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Technical B- To ·ve a.. Mountain ~ - ..~ - .~o Committee on Technical Bases for Yucca Mountain Standards Board on Raclioactive Waste Management Commission on Geosciences, Environment, anc! Resources National Research Council NATIONAL ACADEMY PRESS Washington, D.C. 1 995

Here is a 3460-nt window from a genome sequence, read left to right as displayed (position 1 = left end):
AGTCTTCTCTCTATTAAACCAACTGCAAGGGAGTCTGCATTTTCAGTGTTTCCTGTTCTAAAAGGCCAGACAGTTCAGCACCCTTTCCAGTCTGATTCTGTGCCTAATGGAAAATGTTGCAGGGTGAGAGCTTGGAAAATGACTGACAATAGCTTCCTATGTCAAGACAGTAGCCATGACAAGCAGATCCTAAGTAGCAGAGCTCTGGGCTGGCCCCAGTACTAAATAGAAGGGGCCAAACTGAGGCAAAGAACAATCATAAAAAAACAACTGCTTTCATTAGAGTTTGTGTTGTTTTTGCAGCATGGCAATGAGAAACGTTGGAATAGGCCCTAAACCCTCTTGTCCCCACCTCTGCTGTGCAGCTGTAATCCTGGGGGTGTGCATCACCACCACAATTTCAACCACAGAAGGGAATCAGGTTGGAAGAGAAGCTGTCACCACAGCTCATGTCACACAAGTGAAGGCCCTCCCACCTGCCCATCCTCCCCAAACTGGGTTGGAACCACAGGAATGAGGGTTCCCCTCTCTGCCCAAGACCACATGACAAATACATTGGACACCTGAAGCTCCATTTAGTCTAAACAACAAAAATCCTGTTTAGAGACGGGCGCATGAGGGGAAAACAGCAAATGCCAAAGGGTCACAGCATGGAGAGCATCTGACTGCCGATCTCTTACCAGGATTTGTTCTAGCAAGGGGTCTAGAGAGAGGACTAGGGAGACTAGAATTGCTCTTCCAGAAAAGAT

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NOTICE: The project that is the subject of this report was approved by the Governing Board of the National Research Council, whose members are drawn Tom the councils of the National Academy of Sciences, the National Academy of Engineering, and the Institute of Medicine. The members of the committee responsible for the report were chosen for their special competences and with regard for appropriate balance. This report has been reviewed by a group other than the authors according to procedures approved by a Report Review Committee consisting of members of the National Academy of Sciences, the National Academy of Engineering, and the Institute of Medicine. Support for this study on Technical Bases for Yucca Mountain Standards was provicie(i by the U.S. Environmental Protection Agency, uncler contract number 68D30014. Library of Congress Catalog Card No. 95-69192 International Standard Book Number 0-309-05289-0 Additional copies of this report are available from: National Academy Press 2 1 0 1 Constitution Avenue' N. W. Box 285 Washington, D.C. 20055 Call 800-624-6242 or 202-334-3313 (in the Washington Metropolitan Area). B563 Copyright 1995 by the National Academy of Sciences. All rights reserved. Printed in the United States of America